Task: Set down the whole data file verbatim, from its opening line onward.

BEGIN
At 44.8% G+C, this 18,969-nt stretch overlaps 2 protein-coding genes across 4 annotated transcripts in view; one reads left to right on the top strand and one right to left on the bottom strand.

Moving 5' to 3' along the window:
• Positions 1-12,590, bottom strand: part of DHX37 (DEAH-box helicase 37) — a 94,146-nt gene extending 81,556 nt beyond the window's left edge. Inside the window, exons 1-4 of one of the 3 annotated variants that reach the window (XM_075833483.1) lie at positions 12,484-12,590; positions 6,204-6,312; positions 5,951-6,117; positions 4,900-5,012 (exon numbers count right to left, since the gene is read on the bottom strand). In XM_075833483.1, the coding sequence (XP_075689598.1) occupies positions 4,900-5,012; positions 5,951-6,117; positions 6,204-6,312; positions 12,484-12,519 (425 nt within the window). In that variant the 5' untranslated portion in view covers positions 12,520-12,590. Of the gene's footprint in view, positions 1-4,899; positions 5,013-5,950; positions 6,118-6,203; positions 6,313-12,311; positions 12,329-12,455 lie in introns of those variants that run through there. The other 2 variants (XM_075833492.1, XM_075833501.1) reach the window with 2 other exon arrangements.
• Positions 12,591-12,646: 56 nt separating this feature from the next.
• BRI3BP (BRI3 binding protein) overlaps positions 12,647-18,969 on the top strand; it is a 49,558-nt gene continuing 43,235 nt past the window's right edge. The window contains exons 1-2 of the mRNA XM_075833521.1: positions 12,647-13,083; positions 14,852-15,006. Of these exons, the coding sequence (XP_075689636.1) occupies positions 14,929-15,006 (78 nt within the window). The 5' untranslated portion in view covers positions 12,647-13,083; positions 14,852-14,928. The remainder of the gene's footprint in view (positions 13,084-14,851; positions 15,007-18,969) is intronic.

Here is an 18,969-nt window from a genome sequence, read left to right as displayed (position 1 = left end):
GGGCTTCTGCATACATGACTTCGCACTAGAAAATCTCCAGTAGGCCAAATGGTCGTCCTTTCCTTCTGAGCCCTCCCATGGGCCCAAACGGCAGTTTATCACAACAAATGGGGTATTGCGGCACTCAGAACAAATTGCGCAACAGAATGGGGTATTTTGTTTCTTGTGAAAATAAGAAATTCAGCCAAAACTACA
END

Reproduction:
At 44.8% G+C, this 18,969-nt stretch overlaps 2 protein-coding genes across 4 annotated transcripts in view; one reads left to right on the top strand and one right to left on the bottom strand.

Moving 5' to 3' along the window:
• Positions 1-12,590, bottom strand: part of DHX37 (DEAH-box helicase 37) — a 94,146-nt gene extending 81,556 nt beyond the window's left edge. Inside the window, exons 1-4 of one of the 3 annotated variants that reach the window (XM_075833483.1) lie at positions 12,484-12,590; positions 6,204-6,312; positions 5,951-6,117; positions 4,900-5,012 (exon numbers count right to left, since the gene is read on the bottom strand). In XM_075833483.1, the coding sequence (XP_075689598.1) occupies positions 4,900-5,012; positions 5,951-6,117; positions 6,204-6,312; positions 12,484-12,519 (425 nt within the window). In that variant the 5' untranslated portion in view covers positions 12,520-12,590. Of the gene's footprint in view, positions 1-4,899; positions 5,013-5,950; positions 6,118-6,203; positions 6,313-12,311; positions 12,329-12,455 lie in introns of those variants that run through there. The other 2 variants (XM_075833492.1, XM_075833501.1) reach the window with 2 other exon arrangements.
• Positions 12,591-12,646: 56 nt separating this feature from the next.
• BRI3BP (BRI3 binding protein) overlaps positions 12,647-18,969 on the top strand; it is a 49,558-nt gene continuing 43,235 nt past the window's right edge. The window contains exons 1-2 of the mRNA XM_075833521.1: positions 12,647-13,083; positions 14,852-15,006. Of these exons, the coding sequence (XP_075689636.1) occupies positions 14,929-15,006 (78 nt within the window). The 5' untranslated portion in view covers positions 12,647-13,083; positions 14,852-14,928. The remainder of the gene's footprint in view (positions 13,084-14,851; positions 15,007-18,969) is intronic.

Here is an 18,969-nt window from a genome sequence, read left to right as displayed (position 1 = left end):
GGGCTTCTGCATACATGACTTCGCACTAGAAAATCTCCAGTAGGCCAAATGGTCGTCCTTTCCTTCTGAGCCCTCCCATGGGCCCAAACGGCAGTTTATCACAACAAATGGGGTATTGCGGCACTCAGAACAAATTGCGCAACAGAATGGGGTATTTTGTTTCTTGTGAAAATAAGAAATTCAGCCAAAACTACA